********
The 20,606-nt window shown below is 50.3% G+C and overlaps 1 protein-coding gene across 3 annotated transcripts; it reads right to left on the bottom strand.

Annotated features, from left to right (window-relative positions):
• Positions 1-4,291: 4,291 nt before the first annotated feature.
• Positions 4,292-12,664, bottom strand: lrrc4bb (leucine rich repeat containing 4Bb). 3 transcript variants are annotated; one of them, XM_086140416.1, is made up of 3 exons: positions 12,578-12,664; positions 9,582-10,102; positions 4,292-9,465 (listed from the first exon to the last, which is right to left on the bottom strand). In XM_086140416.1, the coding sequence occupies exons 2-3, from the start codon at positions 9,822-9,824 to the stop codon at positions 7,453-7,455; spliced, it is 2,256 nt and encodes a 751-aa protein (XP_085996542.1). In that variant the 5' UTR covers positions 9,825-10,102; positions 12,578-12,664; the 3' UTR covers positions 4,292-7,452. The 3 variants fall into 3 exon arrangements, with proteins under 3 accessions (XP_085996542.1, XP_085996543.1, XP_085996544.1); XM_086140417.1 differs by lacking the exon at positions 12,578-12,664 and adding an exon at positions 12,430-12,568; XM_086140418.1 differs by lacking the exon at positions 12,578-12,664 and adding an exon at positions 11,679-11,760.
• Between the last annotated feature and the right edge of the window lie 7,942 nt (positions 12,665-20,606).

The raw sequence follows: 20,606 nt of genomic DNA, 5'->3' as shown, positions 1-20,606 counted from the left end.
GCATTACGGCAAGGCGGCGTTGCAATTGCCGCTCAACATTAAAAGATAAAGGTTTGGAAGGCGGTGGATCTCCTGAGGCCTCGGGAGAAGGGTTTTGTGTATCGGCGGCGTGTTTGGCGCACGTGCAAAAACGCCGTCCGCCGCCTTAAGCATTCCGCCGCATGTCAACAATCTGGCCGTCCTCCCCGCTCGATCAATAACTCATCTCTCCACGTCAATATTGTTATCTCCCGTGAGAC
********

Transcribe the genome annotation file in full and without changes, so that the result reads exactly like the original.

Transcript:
The 20,606-nt window shown below is 50.3% G+C and overlaps 1 protein-coding gene across 3 annotated transcripts; it reads right to left on the bottom strand.

Annotated features, from left to right (window-relative positions):
• Positions 1-4,291: 4,291 nt before the first annotated feature.
• Positions 4,292-12,664, bottom strand: lrrc4bb (leucine rich repeat containing 4Bb). 3 transcript variants are annotated; one of them, XM_086140416.1, is made up of 3 exons: positions 12,578-12,664; positions 9,582-10,102; positions 4,292-9,465 (listed from the first exon to the last, which is right to left on the bottom strand). In XM_086140416.1, the coding sequence occupies exons 2-3, from the start codon at positions 9,822-9,824 to the stop codon at positions 7,453-7,455; spliced, it is 2,256 nt and encodes a 751-aa protein (XP_085996542.1). In that variant the 5' UTR covers positions 9,825-10,102; positions 12,578-12,664; the 3' UTR covers positions 4,292-7,452. The 3 variants fall into 3 exon arrangements, with proteins under 3 accessions (XP_085996542.1, XP_085996543.1, XP_085996544.1); XM_086140417.1 differs by lacking the exon at positions 12,578-12,664 and adding an exon at positions 12,430-12,568; XM_086140418.1 differs by lacking the exon at positions 12,578-12,664 and adding an exon at positions 11,679-11,760.
• Between the last annotated feature and the right edge of the window lie 7,942 nt (positions 12,665-20,606).

The raw sequence follows: 20,606 nt of genomic DNA, 5'->3' as shown, positions 1-20,606 counted from the left end.
GCATTACGGCAAGGCGGCGTTGCAATTGCCGCTCAACATTAAAAGATAAAGGTTTGGAAGGCGGTGGATCTCCTGAGGCCTCGGGAGAAGGGTTTTGTGTATCGGCGGCGTGTTTGGCGCACGTGCAAAAACGCCGTCCGCCGCCTTAAGCATTCCGCCGCATGTCAACAATCTGGCCGTCCTCCCCGCTCGATCAATAACTCATCTCTCCACGTCAATATTGTTATCTCCCGTGAGAC